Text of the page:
Charles Le Brun

Charles Le Brun (1619–1690) was the dominant painter, designer, and artistic authority during the first decades of Louis XIV’s reign. In addition to being premier peintre du roi (first painter to the king), he directed the Gobelins Manufactory, supervising dozens of artists and craftsmen in the production of tapestries and other furnishings for the decoration of royal palaces. Le Brun was also the leader of the Royal Academy of Painting and Sculpture, where he gave several highly influential lectures.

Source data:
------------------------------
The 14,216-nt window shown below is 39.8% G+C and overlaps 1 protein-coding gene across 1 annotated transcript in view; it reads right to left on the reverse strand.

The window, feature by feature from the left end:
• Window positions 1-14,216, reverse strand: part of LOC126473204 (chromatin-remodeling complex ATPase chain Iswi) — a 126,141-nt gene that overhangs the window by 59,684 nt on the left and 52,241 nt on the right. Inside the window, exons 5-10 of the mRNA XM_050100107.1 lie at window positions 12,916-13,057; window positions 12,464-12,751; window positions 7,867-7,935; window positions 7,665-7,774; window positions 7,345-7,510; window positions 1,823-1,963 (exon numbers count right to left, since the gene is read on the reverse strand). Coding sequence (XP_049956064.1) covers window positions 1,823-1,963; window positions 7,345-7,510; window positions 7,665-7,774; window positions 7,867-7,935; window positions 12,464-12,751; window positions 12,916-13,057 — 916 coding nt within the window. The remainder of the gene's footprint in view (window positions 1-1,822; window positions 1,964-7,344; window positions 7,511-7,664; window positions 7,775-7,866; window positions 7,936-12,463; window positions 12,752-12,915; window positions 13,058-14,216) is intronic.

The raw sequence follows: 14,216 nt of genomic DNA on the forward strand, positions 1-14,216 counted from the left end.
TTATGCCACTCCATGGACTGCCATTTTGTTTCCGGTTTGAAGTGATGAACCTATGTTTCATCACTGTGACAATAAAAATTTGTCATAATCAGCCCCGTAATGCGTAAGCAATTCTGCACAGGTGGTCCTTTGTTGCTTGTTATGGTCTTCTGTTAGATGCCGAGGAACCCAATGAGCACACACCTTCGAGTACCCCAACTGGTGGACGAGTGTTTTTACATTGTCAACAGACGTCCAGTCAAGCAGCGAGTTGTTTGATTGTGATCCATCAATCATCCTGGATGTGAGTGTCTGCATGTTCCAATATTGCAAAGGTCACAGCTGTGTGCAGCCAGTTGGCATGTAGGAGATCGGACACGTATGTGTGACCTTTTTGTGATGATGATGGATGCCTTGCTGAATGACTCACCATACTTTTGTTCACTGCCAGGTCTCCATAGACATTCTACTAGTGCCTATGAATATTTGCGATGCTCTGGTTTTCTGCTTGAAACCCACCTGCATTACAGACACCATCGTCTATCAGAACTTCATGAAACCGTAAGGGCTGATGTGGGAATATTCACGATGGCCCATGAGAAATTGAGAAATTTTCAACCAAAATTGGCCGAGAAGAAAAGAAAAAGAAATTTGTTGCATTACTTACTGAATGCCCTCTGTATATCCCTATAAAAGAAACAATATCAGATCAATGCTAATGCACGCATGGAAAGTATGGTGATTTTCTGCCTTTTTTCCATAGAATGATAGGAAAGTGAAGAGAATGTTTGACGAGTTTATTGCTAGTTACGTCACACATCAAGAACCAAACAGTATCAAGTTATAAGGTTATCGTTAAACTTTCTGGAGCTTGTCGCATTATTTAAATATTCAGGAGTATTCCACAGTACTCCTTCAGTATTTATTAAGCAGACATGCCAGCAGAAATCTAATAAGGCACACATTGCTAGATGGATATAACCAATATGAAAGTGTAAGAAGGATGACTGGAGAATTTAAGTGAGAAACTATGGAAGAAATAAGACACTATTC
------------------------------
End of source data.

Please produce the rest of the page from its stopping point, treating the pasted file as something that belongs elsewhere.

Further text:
The early decorative programs at Versailles were largely the work of Le Brun. They included designs for garden statues, fountains, and festivals and culminated in the monumental paintings on the ceiling of the Hall of Mirrors. After the death of Colbert in 1683, he received no more major commissions but continued to occupy a central position in the academy.